Thompson Calls on EPA to Revise Coal Regulation, Preserve Jobs & Prevent Closure of 14 PA Waste Coal Plants

October 18, 2012
Press Release

Bellefonte, Pa. – U.S. Representative Glenn ‘GT’ Thompson (R-PA) has joined U.S. Senators Bob Casey (D-PA) and Pat Toomey (R-PA) in calling on the Environmental Protection Agency (EPA) to create a separate subcategory for waste coal plants in new regulations that could otherwise cause them to close.  The letter, which was sent this week to EPA Administrator Lisa Jackson, was signed by seven other Pennsylvania Congressmen.

“We are writing in regard to the 14 coal-refuse-to-energy plants that are located in Pennsylvania and are affected by the Mercury and Air Toxics Standards (“MATS rule”).  These plants provide unique environmental benefits by using state-of-the-art circulating fluidized bed (“CFB”) technology to convert coal refuse into energy,” the letter states.

Pennsylvania’s 14 coal-refuse-to-energy plants are on track to meet the requirements for EPA’s new MATS rule, except for the hydrochloric acid (HCl) standard. The letter describes how the study conducted by EPA and used as the basis for the rule fails to consider the effects of the HCI standard on coal-refuse-to-energy plants.

Private industry provides the only current viable option for removing coal refuse stockpiles from the environment.  Should the plants be forced to close, billions in costs would be shifted to the Commonwealth resulting in indefinitely delayed environmental clean-up efforts and hundreds of job losses.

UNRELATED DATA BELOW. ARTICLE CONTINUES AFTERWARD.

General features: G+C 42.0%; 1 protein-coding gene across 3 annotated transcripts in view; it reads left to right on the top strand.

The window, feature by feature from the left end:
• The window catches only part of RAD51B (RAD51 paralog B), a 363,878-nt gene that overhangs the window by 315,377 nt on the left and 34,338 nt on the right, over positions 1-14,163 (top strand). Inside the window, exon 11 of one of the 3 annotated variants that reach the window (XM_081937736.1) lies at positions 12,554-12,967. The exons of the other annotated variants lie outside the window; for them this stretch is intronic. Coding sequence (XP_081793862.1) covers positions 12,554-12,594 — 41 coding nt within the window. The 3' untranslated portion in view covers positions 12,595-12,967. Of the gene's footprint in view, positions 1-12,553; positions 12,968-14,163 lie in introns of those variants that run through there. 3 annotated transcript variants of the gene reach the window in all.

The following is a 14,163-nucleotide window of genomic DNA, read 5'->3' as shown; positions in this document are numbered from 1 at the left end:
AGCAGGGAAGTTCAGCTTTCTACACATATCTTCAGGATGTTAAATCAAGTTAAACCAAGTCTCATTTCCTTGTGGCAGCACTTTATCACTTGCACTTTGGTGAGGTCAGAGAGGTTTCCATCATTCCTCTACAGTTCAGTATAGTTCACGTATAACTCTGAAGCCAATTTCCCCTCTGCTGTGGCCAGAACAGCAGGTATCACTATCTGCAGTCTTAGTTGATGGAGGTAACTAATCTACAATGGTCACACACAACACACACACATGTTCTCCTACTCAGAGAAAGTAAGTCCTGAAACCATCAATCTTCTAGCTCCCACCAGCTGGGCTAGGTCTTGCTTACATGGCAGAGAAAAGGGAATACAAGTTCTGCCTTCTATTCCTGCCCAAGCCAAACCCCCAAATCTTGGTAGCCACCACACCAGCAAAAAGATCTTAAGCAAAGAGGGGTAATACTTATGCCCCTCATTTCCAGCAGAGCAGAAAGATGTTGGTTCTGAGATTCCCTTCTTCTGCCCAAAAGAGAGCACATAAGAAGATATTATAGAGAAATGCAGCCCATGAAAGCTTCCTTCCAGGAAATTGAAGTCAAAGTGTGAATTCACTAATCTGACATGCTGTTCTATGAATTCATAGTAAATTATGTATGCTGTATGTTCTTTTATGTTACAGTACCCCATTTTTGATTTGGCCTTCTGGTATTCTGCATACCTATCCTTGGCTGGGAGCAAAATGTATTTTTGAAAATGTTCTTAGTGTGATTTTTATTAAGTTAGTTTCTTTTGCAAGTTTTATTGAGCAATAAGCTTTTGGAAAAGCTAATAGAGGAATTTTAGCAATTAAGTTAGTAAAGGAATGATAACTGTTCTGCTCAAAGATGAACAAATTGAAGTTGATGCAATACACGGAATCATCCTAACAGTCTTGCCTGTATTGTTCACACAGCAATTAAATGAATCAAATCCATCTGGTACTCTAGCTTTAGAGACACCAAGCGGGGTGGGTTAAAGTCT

“We are concerned about the effect that the current HCl emission limit could have on the ability of these plants to operate,” the letter states. “Should that option become unavailable, the entire responsibility for removal and clean-up would fall on taxpayers and the government, a task the Pennsylvania Department of Environmental Protection has testified would cost billions of dollars and take over 500 years to accomplish.”

“Besides the environmental benefits, these plants directly employ over 1,000 people, with additional thousands employed indirectly.  We believe the economic stimulus from the plants to economically distressed areas of Pennsylvania is considerable,” the letter continues. “In order to ensure that coal-refuse-to-energy plants are able to continue providing critical environmental benefits, we ask you to consider a subcategory-specific HCl emission limitation under the MATS rule.”

Additional letter signatories:  U.S. Representatives Mark Critz (D-PA), Jason Altmire (D-PA), Tim Holden (D-PA), Lou Barletta (R-PA), Tom Marino (R-PA), Charlie Dent (R-PA) and Bill Shuster (R-PA).